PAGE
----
I'm currently working on translation of George Meredith's Diana of the Crossways (published in 1885). Here's one passage that I find especially challenging. I would be very grateful if someone could explain me the meaning of the expression "give them just the start over the frozen minute for conversation", most importantly "frozen minute" (I might be able to understand the rest of the expression if I understand these two words). Does the word frozen refer to some awkwardness two strangers might be experiencing?

At a Ball in Dublin, two men want to dance with Diana; both are unsuccessful, and she is led out by Mr. Redworth, an acquaintance of her friend Emma (who actually arranges it). One of the disapponted gentlemen tells Emma:

"'Favour can't help coming by rotation, except in very extraordinary circumstances, and he was ahead of me with you, and takes my due, and 'twould be hard on me if I weren't thoroughly indemnified.' Mr. Sullivan Smith bowed. 'You gave them just the start over the frozen minute for conversation; they were total strangers, and he doesn't appear a bad sort of fellow for a temporary mate, though he's not perfectly sure of his legs."

Thank you in advance!

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    Not an expression I've heard before either, but the meaning does seem to be that there is a ‘frozen’ minute when strangers meet, when they try to figure each other out and make conversation. In this case Emma, being a mutual acquaintance, gave Diana and Mr Redworth a ‘start’, a way to skip that ‘frozen’ minute by having a middle man they can both relate to. That's why Mr Redworth was ahead of the gentleman scorned who's now talking to Emma. Or at least that would be my understanding without looking into it any further. Jul 31, 2016 at 10:57
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    The 'breaking the ice' metaphor? Jul 31, 2016 at 11:17
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    Purely in the context of the passage, another possible interpreation would be, the awkward first moment when strangers meet. which can sometimes be icy, not really knowing what to say etc. That minute may well have been described as 'frozen' - which links in with Edwin's 'breaking the ice' idea.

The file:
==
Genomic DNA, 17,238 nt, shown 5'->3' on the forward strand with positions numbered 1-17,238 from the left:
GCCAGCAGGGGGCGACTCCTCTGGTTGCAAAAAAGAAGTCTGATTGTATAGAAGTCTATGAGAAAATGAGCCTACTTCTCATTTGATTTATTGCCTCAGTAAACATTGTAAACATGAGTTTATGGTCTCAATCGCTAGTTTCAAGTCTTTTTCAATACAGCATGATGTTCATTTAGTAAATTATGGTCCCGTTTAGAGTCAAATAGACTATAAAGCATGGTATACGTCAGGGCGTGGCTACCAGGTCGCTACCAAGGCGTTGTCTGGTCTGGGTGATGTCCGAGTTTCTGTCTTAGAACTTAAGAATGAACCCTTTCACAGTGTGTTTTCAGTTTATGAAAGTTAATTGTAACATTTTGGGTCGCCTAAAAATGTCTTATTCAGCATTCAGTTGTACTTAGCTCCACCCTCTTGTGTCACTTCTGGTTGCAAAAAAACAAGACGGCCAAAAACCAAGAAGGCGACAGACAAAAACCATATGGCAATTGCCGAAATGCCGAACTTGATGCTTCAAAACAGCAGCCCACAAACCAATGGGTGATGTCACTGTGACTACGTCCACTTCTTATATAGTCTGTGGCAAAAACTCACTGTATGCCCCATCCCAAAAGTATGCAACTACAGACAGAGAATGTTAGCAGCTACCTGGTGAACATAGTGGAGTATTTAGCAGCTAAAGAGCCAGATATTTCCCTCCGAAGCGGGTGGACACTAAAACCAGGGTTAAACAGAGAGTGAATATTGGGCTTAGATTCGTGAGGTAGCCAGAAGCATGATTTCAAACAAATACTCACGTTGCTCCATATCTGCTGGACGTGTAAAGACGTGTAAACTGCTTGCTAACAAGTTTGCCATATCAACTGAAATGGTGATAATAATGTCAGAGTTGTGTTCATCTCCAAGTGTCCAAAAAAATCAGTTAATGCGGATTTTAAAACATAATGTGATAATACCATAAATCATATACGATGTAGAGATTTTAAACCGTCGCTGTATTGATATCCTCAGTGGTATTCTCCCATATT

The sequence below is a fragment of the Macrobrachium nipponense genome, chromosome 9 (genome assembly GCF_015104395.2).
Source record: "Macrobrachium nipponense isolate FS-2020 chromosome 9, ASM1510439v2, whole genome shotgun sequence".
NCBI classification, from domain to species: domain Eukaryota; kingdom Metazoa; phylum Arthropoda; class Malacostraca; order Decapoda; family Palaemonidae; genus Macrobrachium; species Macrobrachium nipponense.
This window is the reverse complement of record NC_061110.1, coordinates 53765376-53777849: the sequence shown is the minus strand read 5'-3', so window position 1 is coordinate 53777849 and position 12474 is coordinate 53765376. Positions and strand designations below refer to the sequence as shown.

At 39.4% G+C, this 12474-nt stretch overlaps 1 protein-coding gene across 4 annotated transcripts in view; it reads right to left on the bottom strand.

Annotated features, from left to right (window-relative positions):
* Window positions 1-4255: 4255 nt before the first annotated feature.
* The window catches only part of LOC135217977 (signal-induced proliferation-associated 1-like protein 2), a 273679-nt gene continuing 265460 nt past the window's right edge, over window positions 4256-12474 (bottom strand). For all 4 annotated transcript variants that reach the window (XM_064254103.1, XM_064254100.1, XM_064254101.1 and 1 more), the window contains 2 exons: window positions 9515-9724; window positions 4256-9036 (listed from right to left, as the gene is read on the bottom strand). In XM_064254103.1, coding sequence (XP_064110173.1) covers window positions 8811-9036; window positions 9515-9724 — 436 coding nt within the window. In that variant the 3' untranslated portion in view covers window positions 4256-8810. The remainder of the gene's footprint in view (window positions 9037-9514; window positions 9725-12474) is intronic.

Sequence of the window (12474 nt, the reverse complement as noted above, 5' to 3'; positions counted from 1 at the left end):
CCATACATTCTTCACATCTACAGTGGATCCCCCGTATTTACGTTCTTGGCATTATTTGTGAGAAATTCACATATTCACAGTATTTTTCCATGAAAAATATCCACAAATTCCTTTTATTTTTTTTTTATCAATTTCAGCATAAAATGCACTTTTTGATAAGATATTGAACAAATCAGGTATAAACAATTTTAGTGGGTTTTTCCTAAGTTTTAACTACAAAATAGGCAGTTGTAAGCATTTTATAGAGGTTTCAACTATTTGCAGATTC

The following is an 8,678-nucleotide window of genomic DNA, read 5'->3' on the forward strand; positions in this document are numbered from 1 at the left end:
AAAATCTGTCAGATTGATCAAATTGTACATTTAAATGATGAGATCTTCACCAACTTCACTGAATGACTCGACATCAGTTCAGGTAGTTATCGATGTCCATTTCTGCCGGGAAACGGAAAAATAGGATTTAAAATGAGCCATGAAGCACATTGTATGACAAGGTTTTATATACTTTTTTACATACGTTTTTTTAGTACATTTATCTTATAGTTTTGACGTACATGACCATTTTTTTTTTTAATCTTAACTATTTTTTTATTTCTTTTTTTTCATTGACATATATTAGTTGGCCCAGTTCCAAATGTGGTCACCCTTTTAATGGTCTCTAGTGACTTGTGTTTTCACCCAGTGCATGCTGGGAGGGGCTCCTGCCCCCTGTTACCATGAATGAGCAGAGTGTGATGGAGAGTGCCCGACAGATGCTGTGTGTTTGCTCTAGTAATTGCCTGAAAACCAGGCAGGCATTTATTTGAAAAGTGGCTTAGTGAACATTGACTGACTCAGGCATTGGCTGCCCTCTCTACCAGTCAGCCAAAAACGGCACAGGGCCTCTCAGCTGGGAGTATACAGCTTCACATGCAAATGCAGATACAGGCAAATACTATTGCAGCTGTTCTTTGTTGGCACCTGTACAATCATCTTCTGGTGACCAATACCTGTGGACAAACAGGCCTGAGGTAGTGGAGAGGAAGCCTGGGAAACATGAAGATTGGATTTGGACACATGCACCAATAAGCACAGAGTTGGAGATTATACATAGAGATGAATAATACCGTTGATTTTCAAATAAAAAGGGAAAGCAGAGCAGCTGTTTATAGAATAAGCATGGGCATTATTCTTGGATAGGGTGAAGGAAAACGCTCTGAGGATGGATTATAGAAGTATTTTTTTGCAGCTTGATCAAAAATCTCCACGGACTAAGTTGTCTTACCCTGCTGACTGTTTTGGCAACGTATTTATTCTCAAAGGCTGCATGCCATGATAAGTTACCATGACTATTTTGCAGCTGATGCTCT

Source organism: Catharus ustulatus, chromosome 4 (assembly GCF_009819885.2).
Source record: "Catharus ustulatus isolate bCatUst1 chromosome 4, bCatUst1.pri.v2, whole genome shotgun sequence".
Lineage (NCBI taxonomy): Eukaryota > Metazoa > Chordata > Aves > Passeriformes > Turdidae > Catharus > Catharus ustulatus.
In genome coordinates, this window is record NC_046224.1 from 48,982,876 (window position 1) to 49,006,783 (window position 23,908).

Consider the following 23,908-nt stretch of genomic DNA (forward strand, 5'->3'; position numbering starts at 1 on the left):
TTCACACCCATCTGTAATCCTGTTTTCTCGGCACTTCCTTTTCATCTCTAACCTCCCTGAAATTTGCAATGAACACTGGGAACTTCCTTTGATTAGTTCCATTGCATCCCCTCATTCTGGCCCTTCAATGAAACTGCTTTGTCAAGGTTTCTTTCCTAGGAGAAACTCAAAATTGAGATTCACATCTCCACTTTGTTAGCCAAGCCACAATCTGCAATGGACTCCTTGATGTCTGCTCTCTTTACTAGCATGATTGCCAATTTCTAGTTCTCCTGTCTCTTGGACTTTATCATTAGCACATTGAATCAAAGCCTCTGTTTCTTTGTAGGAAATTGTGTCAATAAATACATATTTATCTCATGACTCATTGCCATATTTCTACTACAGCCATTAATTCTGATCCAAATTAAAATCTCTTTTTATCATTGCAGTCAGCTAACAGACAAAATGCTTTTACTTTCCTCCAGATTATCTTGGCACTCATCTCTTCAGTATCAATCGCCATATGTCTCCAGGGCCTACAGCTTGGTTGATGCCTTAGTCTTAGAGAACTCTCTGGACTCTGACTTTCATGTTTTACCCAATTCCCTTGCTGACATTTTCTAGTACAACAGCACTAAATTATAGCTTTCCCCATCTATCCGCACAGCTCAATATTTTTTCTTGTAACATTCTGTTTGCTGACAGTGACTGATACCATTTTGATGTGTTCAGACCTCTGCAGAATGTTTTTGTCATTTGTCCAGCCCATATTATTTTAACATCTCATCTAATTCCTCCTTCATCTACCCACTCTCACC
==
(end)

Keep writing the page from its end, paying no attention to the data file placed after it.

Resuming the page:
– Gary
    Jul 31, 2016 at 19:29

2 Answers 2


You seem to have come upon some 19th century slang that hasn't survived. There are a few instances of the phrase that I was able to find and it's used in a variety of ways, not just one set meaning:

A Stiff-necked Generation By Lucy Bethia Walford

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Seed of the Sun By Wallace Irwin

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The Cornell Era Vol XXX edited by Henry Myers Bellinger et. al

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Prison Screw by Leonard William Merrow Smith

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The Saturday Evening Post, Volume 180, Issue 2

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Most generally it seems to describe the feeling you get when time stands still because of nervousness or fear during an unsettling situation.

time stands still idiom

Cambridge dictionary

When time stands still, everything around you seems to stop:

I saw the car coming straight towards me, and for a moment time stood still.

In one of the other sources above, "frozen minute" seems to also describe the awkwardness of conversations where you don't know what to say, and it seems to last forever.

In the second to last source, "frozen minute" describes the time of suprise or petrification after a crash, allowing the criminals to capitalize on the victims' vulnerability.

In the last source, "frozen minute" is used in a completely different sense, to explain that just a minute on the dangerous rapids would be intolerable, because it would feel a lot longer due to the coldness of the water.

However, in the source in your description, "frozen minute" is used in the sense of "awkward conversation" that's found in the third source above: "...the frozen minute following an introduction? We seem to be experiencing its full iciness."


“frozen minute” here to my mind means the minute when the two just individuals just froze, as if they were 2 ice-blocks-the time when they stood shocked, bewildered, hammered. People take years to come to truly accept that their beloved person is no more. There is a Hindi poem which means in English " I really do not know why that crucial moment of my life did not move ahead, why did it just stand (dumbfounded) all night." ( Poet Gulzar)

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    How is that supposed to answer the question? The majority of this answer is completely unrelated to the question, and the rest would appear to misunderstand the phrase being asked about. Jul 31, 2016 at 15:42
  • I humbly disagree. The answer was pertinent and logical. Why not give a better answer yourself ?
    – Abhilaaj
    Aug 1, 2016 at 4:56
  • Because Bobby V0ight already gave an excellent one. Aug 1, 2016 at 5:00

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